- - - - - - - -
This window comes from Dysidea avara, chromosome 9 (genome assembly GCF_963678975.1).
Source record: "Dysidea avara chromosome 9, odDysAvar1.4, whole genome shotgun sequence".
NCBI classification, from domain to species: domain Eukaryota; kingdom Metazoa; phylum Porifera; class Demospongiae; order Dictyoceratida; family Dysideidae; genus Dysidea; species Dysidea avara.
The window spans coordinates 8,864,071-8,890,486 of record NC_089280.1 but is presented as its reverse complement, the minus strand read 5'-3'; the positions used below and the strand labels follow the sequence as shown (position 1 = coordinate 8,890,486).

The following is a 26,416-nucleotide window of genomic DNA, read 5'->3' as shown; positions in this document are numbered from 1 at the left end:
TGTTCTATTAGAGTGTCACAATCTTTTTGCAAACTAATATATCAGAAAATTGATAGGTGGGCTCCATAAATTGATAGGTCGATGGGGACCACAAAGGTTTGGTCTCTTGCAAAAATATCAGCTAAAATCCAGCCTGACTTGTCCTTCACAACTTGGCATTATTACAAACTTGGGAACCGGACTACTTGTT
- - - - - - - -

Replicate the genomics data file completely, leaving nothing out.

This window comes from Dysidea avara, chromosome 9 (genome assembly GCF_963678975.1).
Source record: "Dysidea avara chromosome 9, odDysAvar1.4, whole genome shotgun sequence".
NCBI classification, from domain to species: domain Eukaryota; kingdom Metazoa; phylum Porifera; class Demospongiae; order Dictyoceratida; family Dysideidae; genus Dysidea; species Dysidea avara.
The window spans coordinates 8,864,071-8,890,486 of record NC_089280.1 but is presented as its reverse complement, the minus strand read 5'-3'; the positions used below and the strand labels follow the sequence as shown (position 1 = coordinate 8,890,486).

The following is a 26,416-nucleotide window of genomic DNA, read 5'->3' as shown; positions in this document are numbered from 1 at the left end:
TGTTCTATTAGAGTGTCACAATCTTTTTGCAAACTAATATATCAGAAAATTGATAGGTGGGCTCCATAAATTGATAGGTCGATGGGGACCACAAAGGTTTGGTCTCTTGCAAAAATATCAGCTAAAATCCAGCCTGACTTGTCCTTCACAACTTGGCATTATTACAAACTTGGGAACCGGACTACTTGTT